My husband and I met while I was still attending the University of Maryland at College Park. My best friend in College was his best friend in High School. We loved all of the same things. Things like Martial Arts, he did Jujitsu, I did Aikido. We like things that go fast, he had just ordered a Yamaha YZF-R1 and I liked to race my VW GTI 1.8t as an SCCA Aut0-x driver. We were into sports like snowboarding, working out, eating healthy, world cuisine, travel, drum & bass and rock & roll music. We loved going to concerts and throwing parties. He lived at home and so did I. I also worked full time during the day, while attending college full-time at night and raising my young daughter at the time. He had been laid off after the tech bubble burst and was working a low-wage job as a graphic designer in a small town print shop. We lived over an hour apart, I in Baltimore City, he in Southern Maryland. As our love blossomed, so did our need to be closer to one another. The toll of driving down to visit him in Waldorf continued to grow, until finally after graduation I was working long hours all week and driving hours through rush hour traffic to meet him for the weekend. We finally agreed to take the plunge and move in together. I had always lived at home and he was only gone for college. Neither of us had run a household or really learned to manage finances. We had balanced our personal bank accounts, but that was a relatively easy task when you didn’t have to worry about things like utility bills, mortgage payments, paying the IRS, so on and so forth. While we were smart enough to buy a house within our means, we didn’t realize that we needed to curb our expenses in time. We bought new dishes, and household goods. We took a vacation each spring to South Beach Miami and went snowboarding in the winter. We enjoyed nights out with friends eating gourmet meals and enjoying good martinis. I had a lot of health issues including several surgeries in a row. I sent my daughter to private school. We fought to balance our lives as responsible adults who had a hamburger budget, but still enjoyed spending time with friends indulging the lifestyle to which we had become accustomed. Once I graduated from college and it was time to pay the student loans things got worse. We couldn’t afford groceries, the hospital bills, or student loans. We started paying for nearly everything with credit cards. I went to grad school and it got worse. Fortunately we realized in time that poor planning and a complete lack of understanding of personal finance began to hit home. We realized we were in trouble and we began to buckle down. We set a five year plan for digging ourselves out of the hole we had gotten into. We had a combined income of around $50-60k and now credit card debt to match. Our introductory 0% interest rates ran out and we were left with 4 of 5 credit cards a piece nearly maxed out. It was time to pay the piper. Things got tough and suddenly there were no more South Beach vacations, no more trips out West to snowboard and no more fancy meals. Our budget shrank drastically and spent the last of our money on a wedding in Las Vegas. No matching Bridesmaids dresses, no gifts for the groomsmen, but it was in a breathtaking location and we sprung for a opulent reception and everyone had an amazing time. Our trip came in at around $10k. In three short years we racked up debt that would last a lifetime. However, we agreed to keep our heads down, work two jobs and get the bills paid. We had a few setbacks including another 4 surgeries for me, the discovery of tumors on my liver that would mean expensive MRI’s 4x a year and his work stopped paying him. The tension rose and tempers flared, but we stayed the course. Cooking rice and beans at home wasn’t nearly as exciting as the sea bass we once enjoyed on Lincoln Road in Miami, but we made it work. This blog was born on the idea that I had to drastically change my point of view in life and learn to do things differently and for myself. We both grew and matured and our lives changed. The tough times are where you really get to show your mettle, even if they are tough times you created for yourself. We were young and myopic and as a result we’ve suffered to be sure, but I think it was really all worthwhile. Sometimes I second-guess my decision to actually take responsibility and pay down my debt. It would have been so much easier to throw in the towel and start fresh. It was a personal decision and not one of morality, we each take our own path on the road home. I finally lifted my head up today and checked the bank accounts carefully. I was a bit giggly when I realized that on my own credit card, the last credit card that I have, that I’m more than half-way paid off. Nearly five years ago now we set a rule. No one purchased anything over $100 without both of us agreeing to it. No using the credit cards, for any reason, ever. We each have one emergency card left that holds our remaining balances and provides a back up should the unthinkable strike. Even when husband’s job stopped paying him last year, we reduced our monthly payments, but we plodded ahead. We took in a roommate and kept the lights on. I’m happy to report that we have only $15k in credit card debt remaining between us. With the balances shrinking and the interest charges dwindling, my hope is that we’ll have these paid off according to plan by the end of next year. Unfortunately we are still seriously upside down on our little home, but I hold out hope that it will recover by the time my daughter heads off to college in a few years. My student loans are another story (somewhere in the neighborhood of $70k), and one that I plan to ignore as I plan to pay those all of the way through to my own retirement unfortunately. And while I feel that it was tough, we both came out tougher and now looking back on the road realize that we are almost home, and we did it together.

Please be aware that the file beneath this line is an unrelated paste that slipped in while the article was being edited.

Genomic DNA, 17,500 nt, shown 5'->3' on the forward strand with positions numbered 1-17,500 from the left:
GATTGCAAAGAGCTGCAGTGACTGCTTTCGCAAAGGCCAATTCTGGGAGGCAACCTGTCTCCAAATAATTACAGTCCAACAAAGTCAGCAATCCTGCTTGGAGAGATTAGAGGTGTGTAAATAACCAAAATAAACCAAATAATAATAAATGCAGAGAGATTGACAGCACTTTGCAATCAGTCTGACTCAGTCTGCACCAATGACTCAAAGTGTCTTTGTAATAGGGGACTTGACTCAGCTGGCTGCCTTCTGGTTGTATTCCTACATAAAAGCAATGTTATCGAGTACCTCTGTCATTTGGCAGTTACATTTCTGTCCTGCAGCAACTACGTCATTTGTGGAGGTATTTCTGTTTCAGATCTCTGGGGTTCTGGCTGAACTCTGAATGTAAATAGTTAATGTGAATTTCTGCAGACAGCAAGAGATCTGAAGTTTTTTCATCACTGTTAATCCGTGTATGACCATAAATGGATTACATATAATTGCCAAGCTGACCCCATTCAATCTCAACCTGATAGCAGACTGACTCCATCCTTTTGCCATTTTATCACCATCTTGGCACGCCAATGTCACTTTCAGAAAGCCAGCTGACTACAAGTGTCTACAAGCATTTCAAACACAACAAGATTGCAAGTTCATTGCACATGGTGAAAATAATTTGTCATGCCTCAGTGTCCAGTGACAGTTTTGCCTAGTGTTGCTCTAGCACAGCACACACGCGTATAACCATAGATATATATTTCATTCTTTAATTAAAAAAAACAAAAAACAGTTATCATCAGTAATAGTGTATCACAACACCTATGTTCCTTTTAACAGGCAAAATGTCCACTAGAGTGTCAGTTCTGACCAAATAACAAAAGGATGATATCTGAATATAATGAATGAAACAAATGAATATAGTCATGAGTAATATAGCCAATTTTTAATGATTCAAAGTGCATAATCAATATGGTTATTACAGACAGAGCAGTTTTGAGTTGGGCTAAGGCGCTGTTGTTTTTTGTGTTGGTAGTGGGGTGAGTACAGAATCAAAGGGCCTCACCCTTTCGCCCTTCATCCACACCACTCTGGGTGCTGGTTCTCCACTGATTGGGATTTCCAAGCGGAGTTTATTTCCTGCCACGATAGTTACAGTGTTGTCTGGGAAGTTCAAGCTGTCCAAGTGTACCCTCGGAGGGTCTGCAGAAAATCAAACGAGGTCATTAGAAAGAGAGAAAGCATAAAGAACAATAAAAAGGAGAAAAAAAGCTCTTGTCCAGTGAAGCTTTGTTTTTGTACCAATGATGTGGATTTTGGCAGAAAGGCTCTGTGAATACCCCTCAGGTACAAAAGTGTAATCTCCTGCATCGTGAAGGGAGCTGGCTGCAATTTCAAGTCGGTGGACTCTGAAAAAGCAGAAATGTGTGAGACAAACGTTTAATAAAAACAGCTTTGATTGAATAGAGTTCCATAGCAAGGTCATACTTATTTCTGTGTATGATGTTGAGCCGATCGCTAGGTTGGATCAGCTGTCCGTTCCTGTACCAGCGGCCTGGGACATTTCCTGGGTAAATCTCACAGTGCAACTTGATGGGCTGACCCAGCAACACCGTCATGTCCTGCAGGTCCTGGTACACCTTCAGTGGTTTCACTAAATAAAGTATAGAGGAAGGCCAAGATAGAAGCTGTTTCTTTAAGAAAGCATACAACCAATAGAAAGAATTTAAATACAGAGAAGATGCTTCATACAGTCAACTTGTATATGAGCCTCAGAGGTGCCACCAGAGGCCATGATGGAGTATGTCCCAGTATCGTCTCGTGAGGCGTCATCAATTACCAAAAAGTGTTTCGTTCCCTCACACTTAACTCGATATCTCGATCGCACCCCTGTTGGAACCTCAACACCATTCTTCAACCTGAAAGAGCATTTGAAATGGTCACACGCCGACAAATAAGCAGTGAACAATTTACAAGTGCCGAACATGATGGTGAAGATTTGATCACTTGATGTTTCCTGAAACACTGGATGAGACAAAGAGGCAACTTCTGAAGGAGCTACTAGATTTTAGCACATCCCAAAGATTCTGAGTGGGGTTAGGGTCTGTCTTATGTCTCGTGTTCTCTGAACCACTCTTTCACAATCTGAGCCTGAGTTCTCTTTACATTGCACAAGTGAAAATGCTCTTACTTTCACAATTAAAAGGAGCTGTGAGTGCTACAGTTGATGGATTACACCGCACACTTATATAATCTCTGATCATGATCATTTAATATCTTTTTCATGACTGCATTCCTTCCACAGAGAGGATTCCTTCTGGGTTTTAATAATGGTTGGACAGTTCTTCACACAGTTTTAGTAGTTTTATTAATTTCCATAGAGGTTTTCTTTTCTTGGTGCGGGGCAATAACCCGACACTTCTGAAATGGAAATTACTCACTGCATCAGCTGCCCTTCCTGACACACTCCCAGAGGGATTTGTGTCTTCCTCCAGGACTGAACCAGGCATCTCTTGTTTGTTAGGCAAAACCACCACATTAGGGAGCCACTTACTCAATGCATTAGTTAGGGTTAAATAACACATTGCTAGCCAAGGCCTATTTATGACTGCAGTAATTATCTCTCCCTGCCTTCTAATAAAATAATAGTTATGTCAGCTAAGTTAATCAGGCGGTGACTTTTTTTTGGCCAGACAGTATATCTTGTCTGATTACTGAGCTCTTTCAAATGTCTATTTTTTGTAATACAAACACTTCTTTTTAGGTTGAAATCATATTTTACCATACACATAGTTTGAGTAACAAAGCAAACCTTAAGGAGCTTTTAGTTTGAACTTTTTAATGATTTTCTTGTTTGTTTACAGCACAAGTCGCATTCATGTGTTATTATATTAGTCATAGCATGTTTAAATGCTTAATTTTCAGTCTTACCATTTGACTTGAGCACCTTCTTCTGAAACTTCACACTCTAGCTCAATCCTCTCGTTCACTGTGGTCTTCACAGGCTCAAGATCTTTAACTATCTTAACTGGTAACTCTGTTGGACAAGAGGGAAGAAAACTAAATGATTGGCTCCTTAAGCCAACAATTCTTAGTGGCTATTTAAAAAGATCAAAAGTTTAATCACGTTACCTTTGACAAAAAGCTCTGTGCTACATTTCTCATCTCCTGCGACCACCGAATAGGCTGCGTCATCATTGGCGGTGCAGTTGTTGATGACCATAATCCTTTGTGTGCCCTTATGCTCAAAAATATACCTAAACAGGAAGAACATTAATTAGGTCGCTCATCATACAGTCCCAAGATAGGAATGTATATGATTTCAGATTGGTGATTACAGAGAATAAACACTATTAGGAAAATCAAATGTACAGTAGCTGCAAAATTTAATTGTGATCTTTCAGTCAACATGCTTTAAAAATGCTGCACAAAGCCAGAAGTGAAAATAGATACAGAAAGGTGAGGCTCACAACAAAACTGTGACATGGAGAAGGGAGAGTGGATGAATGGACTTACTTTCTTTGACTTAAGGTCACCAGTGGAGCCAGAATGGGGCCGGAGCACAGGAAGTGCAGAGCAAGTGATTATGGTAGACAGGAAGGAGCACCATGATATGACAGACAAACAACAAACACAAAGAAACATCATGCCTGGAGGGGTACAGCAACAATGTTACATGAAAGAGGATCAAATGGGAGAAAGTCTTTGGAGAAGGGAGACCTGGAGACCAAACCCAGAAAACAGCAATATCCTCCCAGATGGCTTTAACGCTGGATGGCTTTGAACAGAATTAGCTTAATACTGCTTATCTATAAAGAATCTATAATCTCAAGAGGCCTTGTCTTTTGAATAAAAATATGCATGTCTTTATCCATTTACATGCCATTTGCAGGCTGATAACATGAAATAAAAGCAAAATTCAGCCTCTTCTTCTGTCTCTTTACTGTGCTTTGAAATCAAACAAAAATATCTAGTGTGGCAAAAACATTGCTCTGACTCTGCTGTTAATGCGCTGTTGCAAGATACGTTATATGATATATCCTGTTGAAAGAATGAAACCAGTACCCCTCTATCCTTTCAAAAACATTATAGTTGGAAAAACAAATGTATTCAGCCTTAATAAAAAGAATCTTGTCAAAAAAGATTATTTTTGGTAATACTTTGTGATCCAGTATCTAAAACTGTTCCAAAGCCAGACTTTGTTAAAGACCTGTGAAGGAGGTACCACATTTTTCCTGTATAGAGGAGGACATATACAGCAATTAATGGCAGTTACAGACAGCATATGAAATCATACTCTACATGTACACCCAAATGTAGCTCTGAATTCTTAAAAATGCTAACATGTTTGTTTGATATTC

So, why do I spill out the contents of my immaturity onto this blog post? Well, mostly because I wanted to let anyone reading this know, that sometimes we all end up in crazy places and we don’t really know how we got there at the time. That youth is wasted on the young. That, rather than beating yourself up for your mistakes in life, it’s more important to look ahead and focus on your goals and how you can get yourself out of the mess you’ve made. Yes, you may have made your bed, but no, you don’t have to lay in it. So, as my dear old Dad says, “Pull yourself up by your boot straps and get to work”. Sometimes, it’s the simple advice that’s the best. It’s hard, but you can do it. Most importantly, I hope you read this and realize even sooner than I did that eventually the chickens will come home to roost. So, enjoy this cliche filled tale of love, loss and rebuilding and remember that there are a few truths: 1. no matter how much money you make, and how many things you buy, they will never be enough that you feel satisfied. 2. happiness comes from within, do not seek it without. 3. it’s never too late to start fresh, and finally 4. “You cannot escape the responsibility of tomorrow by evading it today” – Abraham Lincoln.
So, please dear reader. Learn from my mistakes and learn as quickly as possible, to spend less and live more. Finally, let’s celebrate the small things as I tip just over the halfway point of remaining debt and I find myself almost home.